Germanify me, baby!

by Christina Geyer on August 18, 2007 · 16 comments

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Rainer is on his way to München right now to pick up my aunt, who is currently on her way from LA, so Oliver will be meeting his first extended family member today! She’s staying with us for the next two weeks, so that should be fun. It’s too bad that we don’t live anywhere near any of our relatives. Rainer’s family is way on the other side of Germany; we’ll be making a tour of their homes in late September. And finally, Oliver will be meeting the rest of my family over Christmas. I’m excited to go back for a visit, but what I am most proud of is that I didn’t ask my aunt to bring me any food! I would say that I asked her not to bring anything, but it’s not exactly true, since I asked her to get me a can opener – one of the ones that punches holes in cans. The ones I’ve seen in the stores here are too small for using on condensed milk cans, it takes forever to pour the milk. I’m sure you can get the bigger ones here, but she was coming anyway and I didn’t feel like doing a search. Oh, almost forgot, she’s bringing a couple swaddling blankets I ordered and had shipped to her to save on the international shipping charge too. But I guess I’ve managed one more step towards Germanification. So, is that a good thing or a bad thing?

Anyways, gotta go put sheets on the futon. Peace out!

  • Rositta

    I always bring stuff home from Germany when I visit there. This time I will buy those nice big square feather pillows. I’ll get them in my luggage somehow. Funny what people miss, I’m bringing cornmeal,barley and tootsie roll candy for a blogger I’m meeting in Athens. She didn’t ask but I gathered those are the things she misses most…ciao

  • O-Tay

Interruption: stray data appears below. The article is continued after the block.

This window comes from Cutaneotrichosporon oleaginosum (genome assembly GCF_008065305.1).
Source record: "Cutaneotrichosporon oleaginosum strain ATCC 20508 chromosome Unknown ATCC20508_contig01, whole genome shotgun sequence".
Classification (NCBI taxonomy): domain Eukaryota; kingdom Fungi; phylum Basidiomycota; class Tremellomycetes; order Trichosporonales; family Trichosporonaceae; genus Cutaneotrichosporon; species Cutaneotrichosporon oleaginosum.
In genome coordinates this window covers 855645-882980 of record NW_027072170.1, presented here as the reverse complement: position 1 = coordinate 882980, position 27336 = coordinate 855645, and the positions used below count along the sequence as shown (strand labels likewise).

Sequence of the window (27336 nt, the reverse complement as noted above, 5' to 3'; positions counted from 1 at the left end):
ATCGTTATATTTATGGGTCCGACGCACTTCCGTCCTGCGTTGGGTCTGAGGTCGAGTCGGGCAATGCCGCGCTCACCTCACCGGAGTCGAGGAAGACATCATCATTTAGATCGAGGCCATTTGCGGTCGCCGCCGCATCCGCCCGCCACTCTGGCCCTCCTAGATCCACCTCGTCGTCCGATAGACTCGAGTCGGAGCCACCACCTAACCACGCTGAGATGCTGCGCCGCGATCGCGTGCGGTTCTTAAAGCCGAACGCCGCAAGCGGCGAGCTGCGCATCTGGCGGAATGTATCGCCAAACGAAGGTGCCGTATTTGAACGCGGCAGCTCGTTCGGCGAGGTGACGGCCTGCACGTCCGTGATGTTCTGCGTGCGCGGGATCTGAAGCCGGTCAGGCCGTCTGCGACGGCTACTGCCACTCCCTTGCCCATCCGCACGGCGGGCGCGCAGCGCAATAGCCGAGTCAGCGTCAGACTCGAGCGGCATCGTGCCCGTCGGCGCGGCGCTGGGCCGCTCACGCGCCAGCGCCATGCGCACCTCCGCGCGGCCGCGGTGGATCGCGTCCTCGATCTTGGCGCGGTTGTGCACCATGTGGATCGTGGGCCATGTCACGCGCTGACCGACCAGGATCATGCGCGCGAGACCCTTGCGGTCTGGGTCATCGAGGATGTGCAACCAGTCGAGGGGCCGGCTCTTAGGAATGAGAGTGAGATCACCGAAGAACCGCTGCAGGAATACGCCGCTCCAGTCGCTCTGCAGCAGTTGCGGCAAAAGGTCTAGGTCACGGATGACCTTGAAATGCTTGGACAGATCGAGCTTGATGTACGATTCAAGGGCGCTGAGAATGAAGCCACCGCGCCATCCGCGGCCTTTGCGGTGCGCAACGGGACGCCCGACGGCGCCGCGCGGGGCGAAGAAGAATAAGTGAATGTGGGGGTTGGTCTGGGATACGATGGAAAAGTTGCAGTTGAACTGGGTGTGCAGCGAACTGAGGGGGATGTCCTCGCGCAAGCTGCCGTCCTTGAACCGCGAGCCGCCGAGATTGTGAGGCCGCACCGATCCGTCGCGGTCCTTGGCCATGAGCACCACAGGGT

Enjoy your aunt’s visit… I’m sure it’ll be fun to show off that handsome little man of yours!

    Let me know when you have time to get together.

  • Maria

    It is amazing what you miss versus forget. I miss more things from Europe than the US…but a month or so in either place, and I am good to go.

  • Nick

    I enjoy your site, I also live in Germany and have my own blog

  • Sarah

    Good for you on the transitioning. We’ve managed to pare down our list of smugglables from the U.S. considerably, but there are some things (green chiles for Mexican food, mens’ stick deodorant, DVD sets of TV shows) that just make life so much more pleasant.

    Have fun with your aunt!

  • Anonymous

    How small this world is. My daughter just left us, with the most important thing being room in her suitcase for green chilis for Mexican food recipes. Green chilis really do make this world so much more pleasant. To the exppats out there, is it really possible to leave life in the US and live in Germany forever and be happy? Make no mistake, I do get it, the charm etc., but when does that, and does it, overtake the closeness of family. Just looking for some insight here. Pam

  • Haddock

    About the only thing I have sent from the UK nowadays is teabags (German black tea is ok but not up to British standards :) ). I can get English teabags in Germany but they are expensive :)

  • pinayexpat

    where did you buy condensed milk?!

  • barbara

    Hi Christina,
    Hey, that’s great that your Aunt will be visiting. It is really nice when families of expats make the trip over.
    I hope she has a good trip !
    Yes, all expats can relate in your feelings.

    When you live in a place for a long time, and you feel good, you “adopt” this second place.